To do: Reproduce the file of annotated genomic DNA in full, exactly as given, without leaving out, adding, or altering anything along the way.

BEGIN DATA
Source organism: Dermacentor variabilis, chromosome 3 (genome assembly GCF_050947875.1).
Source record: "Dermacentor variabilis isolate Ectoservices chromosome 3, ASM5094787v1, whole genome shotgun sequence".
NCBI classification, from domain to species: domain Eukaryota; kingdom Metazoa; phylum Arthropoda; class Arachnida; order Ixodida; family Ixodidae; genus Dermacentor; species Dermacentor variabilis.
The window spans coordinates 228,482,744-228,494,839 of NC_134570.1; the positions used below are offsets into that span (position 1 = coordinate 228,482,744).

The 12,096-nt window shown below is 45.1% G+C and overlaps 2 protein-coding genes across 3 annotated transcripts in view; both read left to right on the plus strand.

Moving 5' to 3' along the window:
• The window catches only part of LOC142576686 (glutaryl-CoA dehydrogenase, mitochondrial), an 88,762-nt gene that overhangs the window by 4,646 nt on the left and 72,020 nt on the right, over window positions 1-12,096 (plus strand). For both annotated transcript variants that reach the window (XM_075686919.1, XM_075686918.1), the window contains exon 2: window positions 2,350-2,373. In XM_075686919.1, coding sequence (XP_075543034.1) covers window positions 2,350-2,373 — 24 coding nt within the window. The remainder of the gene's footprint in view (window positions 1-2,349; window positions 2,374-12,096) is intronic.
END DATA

Source organism: Dermacentor variabilis, chromosome 3 (genome assembly GCF_050947875.1).
Source record: "Dermacentor variabilis isolate Ectoservices chromosome 3, ASM5094787v1, whole genome shotgun sequence".
NCBI classification, from domain to species: domain Eukaryota; kingdom Metazoa; phylum Arthropoda; class Arachnida; order Ixodida; family Ixodidae; genus Dermacentor; species Dermacentor variabilis.
The window spans coordinates 228,482,744-228,494,839 of NC_134570.1; the positions used below are offsets into that span (position 1 = coordinate 228,482,744).

The 12,096-nt window shown below is 45.1% G+C and overlaps 2 protein-coding genes across 3 annotated transcripts in view; both read left to right on the plus strand.

Moving 5' to 3' along the window:
• The window catches only part of LOC142576686 (glutaryl-CoA dehydrogenase, mitochondrial), an 88,762-nt gene that overhangs the window by 4,646 nt on the left and 72,020 nt on the right, over window positions 1-12,096 (plus strand). For both annotated transcript variants that reach the window (XM_075686919.1, XM_075686918.1), the window contains exon 2: window positions 2,350-2,373. In XM_075686919.1, coding sequence (XP_075543034.1) covers window positions 2,350-2,373 — 24 coding nt within the window. The remainder of the gene's footprint in view (window positions 1-2,349; window positions 2,374-12,096) is intronic.